Global free music streaming platform, Audiomack recently announced its expansion to Nigeria, specifically in Lagos.
To this effect, three Nigerians that have been on the team were selected to oversee the operations. Adeyemi Adetunji was appointed as head operations and commercial partnerships; Charlotte Bwana on business development and media partnerships; and Olive Uche on content strategy. This makes Nigeria the 55th country to have Audiomack’s presence.
Before now, Audiomack has been showing interest in Africa for a while. According to this report, the company claims its plays have grown more than 1,600% over the past 14 months in Africa, while it has been a sponsor for Afrochella and Afronation in the past year.
Apparently, the free streaming platform has been favourable towards Nigerian artists in particular. And this is deduced from Techpoint Africa‘s chat with Omoregie Osas —Reggie! — a Nigerian rap artist. He says Audiomack’s choice of Nigeria is not surprising because many Nigerian artists perform a genre it generally supports — Afrobeats.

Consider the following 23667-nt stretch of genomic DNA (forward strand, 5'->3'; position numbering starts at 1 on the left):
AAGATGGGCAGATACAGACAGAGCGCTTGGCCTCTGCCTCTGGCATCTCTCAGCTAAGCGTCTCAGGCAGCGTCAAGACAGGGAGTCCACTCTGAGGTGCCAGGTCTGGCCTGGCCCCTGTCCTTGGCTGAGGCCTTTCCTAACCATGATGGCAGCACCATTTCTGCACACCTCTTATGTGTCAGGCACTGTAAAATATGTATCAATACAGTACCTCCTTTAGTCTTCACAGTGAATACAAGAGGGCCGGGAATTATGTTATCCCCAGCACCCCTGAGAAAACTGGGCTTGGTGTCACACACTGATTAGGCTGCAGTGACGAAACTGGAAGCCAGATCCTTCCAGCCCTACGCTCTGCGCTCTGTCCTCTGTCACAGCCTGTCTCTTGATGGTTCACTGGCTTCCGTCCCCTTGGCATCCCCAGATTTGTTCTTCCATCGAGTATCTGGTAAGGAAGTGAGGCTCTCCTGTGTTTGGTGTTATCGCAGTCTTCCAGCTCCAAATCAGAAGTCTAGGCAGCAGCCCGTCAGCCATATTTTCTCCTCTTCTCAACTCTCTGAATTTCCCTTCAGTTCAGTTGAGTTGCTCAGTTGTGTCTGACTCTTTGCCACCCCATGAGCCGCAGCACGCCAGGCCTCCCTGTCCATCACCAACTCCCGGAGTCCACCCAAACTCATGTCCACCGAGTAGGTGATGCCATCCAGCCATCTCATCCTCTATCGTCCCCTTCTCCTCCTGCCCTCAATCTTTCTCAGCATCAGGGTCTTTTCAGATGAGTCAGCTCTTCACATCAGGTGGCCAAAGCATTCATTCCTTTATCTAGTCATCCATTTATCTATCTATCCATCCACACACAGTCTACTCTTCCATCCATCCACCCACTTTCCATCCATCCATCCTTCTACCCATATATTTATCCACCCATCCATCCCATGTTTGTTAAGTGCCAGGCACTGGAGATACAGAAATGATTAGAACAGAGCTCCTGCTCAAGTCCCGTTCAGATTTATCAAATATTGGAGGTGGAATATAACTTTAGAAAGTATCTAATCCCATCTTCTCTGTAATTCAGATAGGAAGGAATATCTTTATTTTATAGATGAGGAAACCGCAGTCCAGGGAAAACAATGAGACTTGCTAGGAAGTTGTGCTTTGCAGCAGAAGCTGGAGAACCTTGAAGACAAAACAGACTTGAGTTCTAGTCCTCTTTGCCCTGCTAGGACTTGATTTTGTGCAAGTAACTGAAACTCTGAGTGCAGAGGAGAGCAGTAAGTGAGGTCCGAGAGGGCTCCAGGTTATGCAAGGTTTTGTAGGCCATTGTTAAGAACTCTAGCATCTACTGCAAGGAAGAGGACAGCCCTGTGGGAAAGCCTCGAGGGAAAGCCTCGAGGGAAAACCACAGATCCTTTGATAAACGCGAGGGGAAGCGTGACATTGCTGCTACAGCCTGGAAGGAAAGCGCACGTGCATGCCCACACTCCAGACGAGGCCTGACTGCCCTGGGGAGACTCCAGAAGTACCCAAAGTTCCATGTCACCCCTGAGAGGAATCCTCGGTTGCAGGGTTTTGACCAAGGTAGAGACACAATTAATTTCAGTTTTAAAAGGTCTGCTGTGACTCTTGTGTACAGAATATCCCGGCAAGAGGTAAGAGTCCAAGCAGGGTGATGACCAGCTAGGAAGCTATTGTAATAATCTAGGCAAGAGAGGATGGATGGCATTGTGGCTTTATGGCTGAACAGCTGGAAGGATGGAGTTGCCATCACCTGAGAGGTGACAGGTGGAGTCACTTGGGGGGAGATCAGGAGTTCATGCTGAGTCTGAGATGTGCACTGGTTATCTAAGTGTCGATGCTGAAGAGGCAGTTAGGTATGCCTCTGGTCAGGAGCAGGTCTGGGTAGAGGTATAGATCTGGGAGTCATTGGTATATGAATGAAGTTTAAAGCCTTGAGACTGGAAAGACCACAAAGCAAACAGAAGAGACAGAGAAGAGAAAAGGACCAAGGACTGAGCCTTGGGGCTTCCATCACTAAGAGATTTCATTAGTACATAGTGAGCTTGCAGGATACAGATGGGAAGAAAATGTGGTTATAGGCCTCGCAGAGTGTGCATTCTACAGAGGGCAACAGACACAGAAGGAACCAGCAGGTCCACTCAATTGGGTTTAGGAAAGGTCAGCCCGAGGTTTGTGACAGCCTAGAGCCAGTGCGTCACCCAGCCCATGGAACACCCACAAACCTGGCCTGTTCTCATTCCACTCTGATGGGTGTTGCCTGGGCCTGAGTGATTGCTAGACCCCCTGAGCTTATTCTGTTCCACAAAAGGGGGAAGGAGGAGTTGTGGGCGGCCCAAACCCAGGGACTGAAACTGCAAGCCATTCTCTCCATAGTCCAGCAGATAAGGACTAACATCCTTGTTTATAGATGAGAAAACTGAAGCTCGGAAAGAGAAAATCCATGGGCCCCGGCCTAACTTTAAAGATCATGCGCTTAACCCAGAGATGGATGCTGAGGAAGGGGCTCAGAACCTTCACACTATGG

“Audiomack is one of the few streaming platforms that recognises Afrobeats as a genre. So, they have playlists, chart countdowns, and many more dedicated to the genre.”
For Reggie!, this is simply another global platform recognising Nigeria as a major hub for Afrobeats. And he thinks “it’s only right they start there,” he says.
Interestingly, the attention on the Nigerian music industry lately has been encouraging. While the likes of Apple Music, Deezer, and Shazam have been in the green-white-green space for a while, Google-owned YouTube Music only joined in March.
Reggie! attests to how Audiomack has improved engagement and followership on his content even though he only joined the platform about a year ago.
Being a free platform, artists can simply upload their content on Audiomack website, conversely, there’s the option to upgrade to premium so that they can get paid.
Reggie! surmises that an artist’s choice depends on what they want from the platform. For him, his presence there is for generating followership and engagement.
It is quite clear that the Nigerian entertainment industry is still plagued with IP-related violations. Hence, using free streaming platforms to generate attention while in the process of creating content they would like to get paid for seems like a good shot.